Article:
I met a copywriter, Karyn Claflin, who provides copywriting services for healers, therapists and quiet powerhouses.
She hypothesizes that the way we describe our services in our website copy could influence the impact of those services.
For example, the way a therapist frames her services on her website could influence a future client’s motivation, commitment, and ultimate satisfaction with therapy (you can learn more about this in her blog post).
It makes perfect sense to me.
We talked about how her copywriting approach puts the client in their power, which runs counter to current marketing culture (which relies on pain points, manipulative tactics, etc.).
It can be scary to put something out into the world that runs counter to culture.
But we need just that.
Our counterculture ideas won’t appeal to everyone, but they’ll be like fresh water from a deep well to those who align with our beliefs and values.
Another counterculture change maker is Tiffany McClain. She’s a therapist who believes therapists can run socially just private practices while charging fees that provide for a flourishing life.
When I came across her podcast, her words resonated with my own personal question, “How can I make my private practice emotionally, mentally, and financially sustainable for me without abandoning my social justice values?“
I was relieved to find someone who understood. I needed her counterculture viewpoint.
Every time I encounter something that makes me uncomfortable within my business practices, I look for others who put words to what I’m feeling and have unique ideas to innovate and address what is making me uncomfortable.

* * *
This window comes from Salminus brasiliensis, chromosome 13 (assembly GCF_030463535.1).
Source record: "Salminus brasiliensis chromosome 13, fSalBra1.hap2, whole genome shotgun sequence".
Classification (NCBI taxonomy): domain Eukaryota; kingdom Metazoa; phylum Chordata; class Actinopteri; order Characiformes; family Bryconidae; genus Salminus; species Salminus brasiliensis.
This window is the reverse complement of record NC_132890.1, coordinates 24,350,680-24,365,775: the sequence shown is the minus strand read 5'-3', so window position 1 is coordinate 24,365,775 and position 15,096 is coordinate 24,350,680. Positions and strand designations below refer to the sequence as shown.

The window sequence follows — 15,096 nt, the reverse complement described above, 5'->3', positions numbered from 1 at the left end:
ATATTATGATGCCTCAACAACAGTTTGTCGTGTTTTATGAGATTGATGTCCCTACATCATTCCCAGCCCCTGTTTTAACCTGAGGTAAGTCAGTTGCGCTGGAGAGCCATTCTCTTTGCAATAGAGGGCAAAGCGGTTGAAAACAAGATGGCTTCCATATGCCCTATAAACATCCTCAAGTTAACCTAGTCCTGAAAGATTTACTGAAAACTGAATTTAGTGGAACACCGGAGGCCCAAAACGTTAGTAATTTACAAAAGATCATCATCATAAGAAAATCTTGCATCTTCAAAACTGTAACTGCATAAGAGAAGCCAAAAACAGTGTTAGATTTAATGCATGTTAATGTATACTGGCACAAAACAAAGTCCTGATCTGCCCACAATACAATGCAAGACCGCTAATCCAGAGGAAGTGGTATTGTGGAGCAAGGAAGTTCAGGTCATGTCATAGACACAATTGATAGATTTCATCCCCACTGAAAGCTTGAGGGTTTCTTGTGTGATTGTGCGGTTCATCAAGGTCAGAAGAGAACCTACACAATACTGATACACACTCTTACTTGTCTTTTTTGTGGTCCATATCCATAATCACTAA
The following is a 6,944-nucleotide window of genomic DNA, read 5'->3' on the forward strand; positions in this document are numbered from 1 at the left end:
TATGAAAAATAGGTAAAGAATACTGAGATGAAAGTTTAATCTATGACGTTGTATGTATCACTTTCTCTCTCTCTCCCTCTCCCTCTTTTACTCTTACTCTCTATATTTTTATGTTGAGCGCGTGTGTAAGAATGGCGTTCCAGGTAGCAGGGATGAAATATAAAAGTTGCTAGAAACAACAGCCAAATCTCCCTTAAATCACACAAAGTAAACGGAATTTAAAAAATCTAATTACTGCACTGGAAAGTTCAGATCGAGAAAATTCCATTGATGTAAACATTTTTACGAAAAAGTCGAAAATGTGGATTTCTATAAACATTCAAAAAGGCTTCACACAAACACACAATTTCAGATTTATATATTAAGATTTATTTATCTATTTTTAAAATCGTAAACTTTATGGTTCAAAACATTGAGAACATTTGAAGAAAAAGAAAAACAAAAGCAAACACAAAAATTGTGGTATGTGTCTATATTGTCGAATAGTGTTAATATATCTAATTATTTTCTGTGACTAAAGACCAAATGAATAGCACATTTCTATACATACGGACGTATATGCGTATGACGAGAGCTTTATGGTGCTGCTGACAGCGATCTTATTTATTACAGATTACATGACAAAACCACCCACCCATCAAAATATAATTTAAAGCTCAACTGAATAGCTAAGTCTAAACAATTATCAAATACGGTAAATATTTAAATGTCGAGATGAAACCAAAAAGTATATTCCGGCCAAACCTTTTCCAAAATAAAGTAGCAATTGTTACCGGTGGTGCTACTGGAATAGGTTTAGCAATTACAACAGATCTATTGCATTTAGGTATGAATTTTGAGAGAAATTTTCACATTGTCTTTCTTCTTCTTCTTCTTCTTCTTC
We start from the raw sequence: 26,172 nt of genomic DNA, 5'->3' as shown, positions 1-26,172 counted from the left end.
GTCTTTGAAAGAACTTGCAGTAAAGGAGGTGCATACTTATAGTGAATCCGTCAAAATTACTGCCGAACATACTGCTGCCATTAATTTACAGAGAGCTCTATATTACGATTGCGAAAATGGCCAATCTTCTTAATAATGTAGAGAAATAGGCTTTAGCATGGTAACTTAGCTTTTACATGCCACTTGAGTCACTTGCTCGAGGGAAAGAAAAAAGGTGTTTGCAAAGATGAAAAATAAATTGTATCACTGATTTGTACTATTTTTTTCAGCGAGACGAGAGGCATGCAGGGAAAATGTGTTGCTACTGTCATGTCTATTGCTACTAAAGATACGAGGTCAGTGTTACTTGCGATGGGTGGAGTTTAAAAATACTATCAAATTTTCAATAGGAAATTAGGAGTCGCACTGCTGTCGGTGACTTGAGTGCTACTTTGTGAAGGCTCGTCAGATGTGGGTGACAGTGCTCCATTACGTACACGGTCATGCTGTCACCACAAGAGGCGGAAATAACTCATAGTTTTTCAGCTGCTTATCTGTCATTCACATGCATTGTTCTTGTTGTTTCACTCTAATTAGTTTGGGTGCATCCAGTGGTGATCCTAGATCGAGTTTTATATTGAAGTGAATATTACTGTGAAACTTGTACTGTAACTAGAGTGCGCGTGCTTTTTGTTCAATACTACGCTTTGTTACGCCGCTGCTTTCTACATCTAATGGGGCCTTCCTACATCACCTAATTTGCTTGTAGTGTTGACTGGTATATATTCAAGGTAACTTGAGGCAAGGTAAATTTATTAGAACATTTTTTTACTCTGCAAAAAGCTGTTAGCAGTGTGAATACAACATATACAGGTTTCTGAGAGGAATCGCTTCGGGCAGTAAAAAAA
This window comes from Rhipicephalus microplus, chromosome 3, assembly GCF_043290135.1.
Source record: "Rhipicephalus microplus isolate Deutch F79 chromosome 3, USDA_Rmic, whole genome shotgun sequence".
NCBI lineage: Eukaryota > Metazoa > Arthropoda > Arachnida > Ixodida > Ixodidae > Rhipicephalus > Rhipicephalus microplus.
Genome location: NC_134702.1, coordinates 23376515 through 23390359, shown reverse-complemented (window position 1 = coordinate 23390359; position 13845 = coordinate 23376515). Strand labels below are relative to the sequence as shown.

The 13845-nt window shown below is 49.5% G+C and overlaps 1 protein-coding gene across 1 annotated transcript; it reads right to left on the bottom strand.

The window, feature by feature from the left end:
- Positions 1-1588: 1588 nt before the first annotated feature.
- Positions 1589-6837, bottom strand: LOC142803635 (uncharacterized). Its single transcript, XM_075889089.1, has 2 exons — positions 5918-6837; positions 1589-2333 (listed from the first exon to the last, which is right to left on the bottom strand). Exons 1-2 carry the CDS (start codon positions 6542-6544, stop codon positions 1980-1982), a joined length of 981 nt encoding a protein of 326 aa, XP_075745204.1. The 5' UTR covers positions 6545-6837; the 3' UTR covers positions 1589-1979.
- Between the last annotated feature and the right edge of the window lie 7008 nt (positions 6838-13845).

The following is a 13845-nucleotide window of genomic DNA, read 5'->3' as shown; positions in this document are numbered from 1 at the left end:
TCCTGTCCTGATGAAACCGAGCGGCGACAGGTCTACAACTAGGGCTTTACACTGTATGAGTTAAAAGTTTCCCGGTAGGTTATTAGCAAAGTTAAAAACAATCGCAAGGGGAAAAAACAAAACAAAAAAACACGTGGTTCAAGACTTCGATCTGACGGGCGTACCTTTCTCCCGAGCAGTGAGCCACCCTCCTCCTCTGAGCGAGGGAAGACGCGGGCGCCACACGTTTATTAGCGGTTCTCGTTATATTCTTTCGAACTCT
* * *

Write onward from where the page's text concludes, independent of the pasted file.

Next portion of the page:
For example, I felt uneasy about marketing my private practice because the only tactics I knew felt performative and manipulative.
I then heard a podcast that interviewed Kelly Diels, a feminist marketer.
She put clear, concrete words to the intangible, messy thoughts in my mind. She broke down why the majority of popular marketing techniques are manipulative. After hearing her explanation, I thought, “OOOhhhh, THAT’s why I felt uncomfortable with that!”
Her words helped me know I wasn’t the only one seeing it. Furthermore, she provided new marketing strategies that empower people (you can read about how I put her words into action in Shifting to Feminist Marketing).
I was, and remain, grateful that Kelly shared her unique, counterculture viewpoints.
I’m glad Tiffany was bold enough to say that therapists can make good money and be in alignment with their values.
I think Karynn’s style of copywriting will improve how we explain our services and the benefit people receive from them.
And I want more.
I want more individuals sharing their counter-culture viewpoints, methodologies, and services so we can uplift each other and create a culture aligned with our values.
What’s your counterculture idea? Please share it with us. We need it.